These two incidents show how your brand can quickly be damaged through ineffective communication. You work hard at developing and defining your personal brand. Don’t let  a few inadvertent statements reverse your hard work. Today, take a second and review your communication skills. Are they as strong as you think they are? How do others react to your communication tactics? Are you destroying your brand through what may be perceived as ineffective communication?

Recently, I had a conversation with a peer about the issue of people being resistant to change. They like their routine, their way of doing things and when we, as brand strategists or change agents, get involved, not everyone is ready to do their part. This caused me to start thinking about change and why we are sometimes against it. I know that I have a certain way of doing things and if that is disrupted, I can quickly lose my place. But within the big picture of the work environment, it seems change is the everyday constant. When you begin your day, you never know what is going to happen and in a work environment, the bottom line is to stay relevant and to grow. Growth is such a trigger word right now, yet, it seems people would like to receive the growth without dealing with the change. Now, don’t get me wrong, just as Ellen Glasgow said, “All change is not growth, as all movement is not forward.” But growth is defined as a stage of development; therefore, to mature and become better, you must grow and to grow you must change.

Change is not necessarily easy and can seem to require more work, even if the workload is the same, but  just a shift in process can difficult. I believe this is why so many struggle with change, but in a world that is growing smaller everyday, change is now the standard, not the variable. We all must shift our thinking to live in this world of ever-changing dynamics. But, as long as you know, understand and recognize your truth, then change can become a variant within what you know as your professional and personal roles.  Take time to be aware of what may change and how you can adapt to it. This is your time. Make change work for you, not against you.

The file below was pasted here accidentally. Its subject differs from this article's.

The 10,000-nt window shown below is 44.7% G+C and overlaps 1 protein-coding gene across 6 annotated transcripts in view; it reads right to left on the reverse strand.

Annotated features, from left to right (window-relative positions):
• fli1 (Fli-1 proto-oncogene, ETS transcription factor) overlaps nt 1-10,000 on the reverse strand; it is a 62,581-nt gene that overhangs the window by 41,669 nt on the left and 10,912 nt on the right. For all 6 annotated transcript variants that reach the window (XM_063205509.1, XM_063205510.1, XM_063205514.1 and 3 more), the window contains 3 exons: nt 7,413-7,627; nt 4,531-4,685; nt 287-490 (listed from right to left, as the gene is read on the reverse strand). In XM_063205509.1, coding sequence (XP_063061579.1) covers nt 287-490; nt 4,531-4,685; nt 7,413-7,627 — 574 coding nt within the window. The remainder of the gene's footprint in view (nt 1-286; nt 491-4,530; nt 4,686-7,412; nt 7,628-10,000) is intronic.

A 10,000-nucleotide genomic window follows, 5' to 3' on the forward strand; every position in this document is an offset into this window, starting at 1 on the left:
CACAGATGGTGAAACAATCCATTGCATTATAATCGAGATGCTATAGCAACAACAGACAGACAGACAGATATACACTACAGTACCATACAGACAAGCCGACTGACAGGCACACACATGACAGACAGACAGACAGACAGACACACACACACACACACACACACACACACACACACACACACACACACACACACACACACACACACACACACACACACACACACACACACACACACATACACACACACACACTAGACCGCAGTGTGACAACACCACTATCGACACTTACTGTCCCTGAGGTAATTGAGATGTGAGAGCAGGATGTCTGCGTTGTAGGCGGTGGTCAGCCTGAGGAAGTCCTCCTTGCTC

This morning, I read an article arguing that small business owners should not focus on developing a brand, but on creating sales. In the article, “Trying to Create a Personal Brand? Unless You’re Steve Jobs, Stop.”,  Jeff Haden on bnet.com argues that:

Sales generate immediate profits and, possibly, will slowly build your brand.

http://www.bnet.com/blog/small-biz-advice/trying-to-create-a-personal-brand-unless-you-8217re-steve-jobs-stop/519?tag=content;drawer-container

I understand his goal, but I disagree with his statements. As a brand strategist, I am constantly asked to place value on the work that I do. Hence, this project called Branding Katina. By making the statement, “Sales generate immediate profits and, possibly, will slowly build your brand.” is saying that sales are simply people asking a question and receiving the answer that moves a service or product, removing the process of the initial interest of the customer and the conversation that begins based on the need and the possible solution to the need. Branding, in its simplest form, is a perception. If there is no perception, then there is no perceived solution to a problem, which is why people purchase a service or item. As it relates to personal branding, perception is why people choose you for certain jobs, ask your opinion on certain subjects, and ultimately, respect you as someone who fills a need. You cannot sell without the market’s belief that you will solve their problem, whether they are thirsty, hungry, or even confused about which way to go next. Everyone has a problem that requires a solution.